Posts tagged bees
Isabella Rossellini’s charming educational video about bees.
This fantastic short film by Isabella Rossellini for Burt’s Bees explains how bees mate, spread pollen, and communicate (“we wag our ass and we talk to one another”).
A reputation for chastity may have worked for Elizabeth I of England, but queen bees who start their reign with a royal orgy end up with healthier hives.
When queens mate with multiple males their hives end up with greater genetic diversity and more robust communities of symbiotic bacteria living in the bee’s guts. Heather Mattila, an ecologist at Wellesley College, found significantly more gut bacteria in bees from hives where the queens partnered with multiple males than in more sexually deprived hives.
Beehive fences are useful barriers in Kenya — keeping elephants out and providing a sweet source of income.
Biologist Lucy King put elephants’ fear of bees to use guarding farmers’ crops in Kenya. Not only do the bees protect the fields, their honey provides a secondary income for the farmers.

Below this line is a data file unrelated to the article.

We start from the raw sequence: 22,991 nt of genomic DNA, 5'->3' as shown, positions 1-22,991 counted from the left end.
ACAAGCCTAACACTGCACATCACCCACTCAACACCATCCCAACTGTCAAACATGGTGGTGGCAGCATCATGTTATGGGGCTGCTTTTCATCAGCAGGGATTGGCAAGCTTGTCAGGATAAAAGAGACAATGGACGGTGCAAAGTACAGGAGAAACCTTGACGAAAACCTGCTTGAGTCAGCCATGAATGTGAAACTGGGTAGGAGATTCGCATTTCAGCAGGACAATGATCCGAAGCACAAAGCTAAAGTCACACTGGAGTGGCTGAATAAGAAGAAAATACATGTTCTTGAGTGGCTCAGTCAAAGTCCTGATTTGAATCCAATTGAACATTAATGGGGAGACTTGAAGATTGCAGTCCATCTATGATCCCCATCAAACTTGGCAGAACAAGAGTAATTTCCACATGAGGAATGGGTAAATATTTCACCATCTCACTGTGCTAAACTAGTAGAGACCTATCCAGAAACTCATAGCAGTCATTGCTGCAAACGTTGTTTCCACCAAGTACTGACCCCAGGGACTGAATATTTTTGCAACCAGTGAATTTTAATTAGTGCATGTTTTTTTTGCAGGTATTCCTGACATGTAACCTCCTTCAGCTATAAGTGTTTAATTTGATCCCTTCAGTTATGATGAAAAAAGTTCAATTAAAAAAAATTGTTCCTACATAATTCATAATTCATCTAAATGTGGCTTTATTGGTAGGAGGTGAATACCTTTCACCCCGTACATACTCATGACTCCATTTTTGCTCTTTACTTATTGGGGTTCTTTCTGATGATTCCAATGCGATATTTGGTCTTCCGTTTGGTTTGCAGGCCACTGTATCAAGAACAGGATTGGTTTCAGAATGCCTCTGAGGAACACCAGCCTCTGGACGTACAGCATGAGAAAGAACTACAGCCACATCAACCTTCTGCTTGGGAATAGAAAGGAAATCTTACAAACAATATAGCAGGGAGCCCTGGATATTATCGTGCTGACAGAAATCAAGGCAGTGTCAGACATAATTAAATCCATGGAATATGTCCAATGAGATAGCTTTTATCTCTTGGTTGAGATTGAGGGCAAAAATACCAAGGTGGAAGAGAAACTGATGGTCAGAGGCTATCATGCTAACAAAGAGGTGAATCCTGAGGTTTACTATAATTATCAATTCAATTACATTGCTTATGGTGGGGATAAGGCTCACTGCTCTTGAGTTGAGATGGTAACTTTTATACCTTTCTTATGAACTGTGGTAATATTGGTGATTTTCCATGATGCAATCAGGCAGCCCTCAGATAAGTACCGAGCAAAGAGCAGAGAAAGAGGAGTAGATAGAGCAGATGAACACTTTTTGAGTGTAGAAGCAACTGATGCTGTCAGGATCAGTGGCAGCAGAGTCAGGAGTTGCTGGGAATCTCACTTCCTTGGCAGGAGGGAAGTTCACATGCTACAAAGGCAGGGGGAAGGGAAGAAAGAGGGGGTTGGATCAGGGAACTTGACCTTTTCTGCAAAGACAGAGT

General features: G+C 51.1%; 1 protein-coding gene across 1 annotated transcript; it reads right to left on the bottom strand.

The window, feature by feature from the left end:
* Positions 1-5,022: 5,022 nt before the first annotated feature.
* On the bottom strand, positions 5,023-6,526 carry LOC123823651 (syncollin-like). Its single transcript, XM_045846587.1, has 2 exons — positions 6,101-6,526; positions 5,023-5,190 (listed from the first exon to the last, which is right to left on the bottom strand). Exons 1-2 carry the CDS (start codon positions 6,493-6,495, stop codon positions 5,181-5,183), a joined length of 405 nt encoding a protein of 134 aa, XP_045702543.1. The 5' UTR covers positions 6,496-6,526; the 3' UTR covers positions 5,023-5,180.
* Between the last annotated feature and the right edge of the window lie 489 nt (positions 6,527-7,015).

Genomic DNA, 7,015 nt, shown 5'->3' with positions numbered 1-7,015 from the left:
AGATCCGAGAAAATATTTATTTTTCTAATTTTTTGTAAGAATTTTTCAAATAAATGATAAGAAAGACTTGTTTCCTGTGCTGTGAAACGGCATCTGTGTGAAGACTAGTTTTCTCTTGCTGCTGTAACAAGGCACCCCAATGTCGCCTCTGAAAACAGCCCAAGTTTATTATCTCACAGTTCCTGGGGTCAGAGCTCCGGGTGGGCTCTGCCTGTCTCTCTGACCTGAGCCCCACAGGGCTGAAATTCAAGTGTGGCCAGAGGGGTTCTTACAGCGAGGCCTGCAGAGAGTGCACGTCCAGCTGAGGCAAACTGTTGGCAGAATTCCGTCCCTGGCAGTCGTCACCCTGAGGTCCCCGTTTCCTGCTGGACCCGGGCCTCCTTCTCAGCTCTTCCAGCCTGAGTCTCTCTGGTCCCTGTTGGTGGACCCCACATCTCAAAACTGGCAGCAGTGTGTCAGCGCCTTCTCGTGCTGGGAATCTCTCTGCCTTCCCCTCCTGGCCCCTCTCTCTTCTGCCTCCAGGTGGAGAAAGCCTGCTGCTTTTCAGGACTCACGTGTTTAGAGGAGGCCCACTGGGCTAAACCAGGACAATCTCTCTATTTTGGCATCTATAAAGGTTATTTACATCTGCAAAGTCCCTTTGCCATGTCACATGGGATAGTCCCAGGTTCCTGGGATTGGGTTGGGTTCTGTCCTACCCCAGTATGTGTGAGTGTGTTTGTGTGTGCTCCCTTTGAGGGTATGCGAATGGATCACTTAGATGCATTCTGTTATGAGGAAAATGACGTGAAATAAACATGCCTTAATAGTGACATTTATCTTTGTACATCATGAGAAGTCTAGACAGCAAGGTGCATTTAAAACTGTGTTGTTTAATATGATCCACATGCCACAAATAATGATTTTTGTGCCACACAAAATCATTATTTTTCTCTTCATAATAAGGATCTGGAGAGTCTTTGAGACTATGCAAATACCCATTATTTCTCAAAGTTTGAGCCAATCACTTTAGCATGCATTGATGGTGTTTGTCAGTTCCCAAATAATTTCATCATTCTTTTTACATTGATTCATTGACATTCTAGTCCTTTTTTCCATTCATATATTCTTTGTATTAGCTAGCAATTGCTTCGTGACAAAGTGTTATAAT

Everyone seems to win here.
Tim Wall on Kenya’s innovative new bee hive program.
The American Museum of Natural History has announced the discovery of eleven new species of bees, including four from New York City and its suburbs.
The bees, described in the journal Zootaxa, include small-to-medium-sized sweat bees, so named because of their attraction to the salt in human sweat. A team of scientists identified the bees with the help of the vast digital and physical bee collections at the AMNH.
A Washington, D.C. rooftop is now home to thousands of bees, thanks to restaurant Founding Farmers, which owns one of the nation’s largest urban beehives. And while the chefs get all the honey, researchers study the bees.
They had me at ‘cornbread with honey butter.’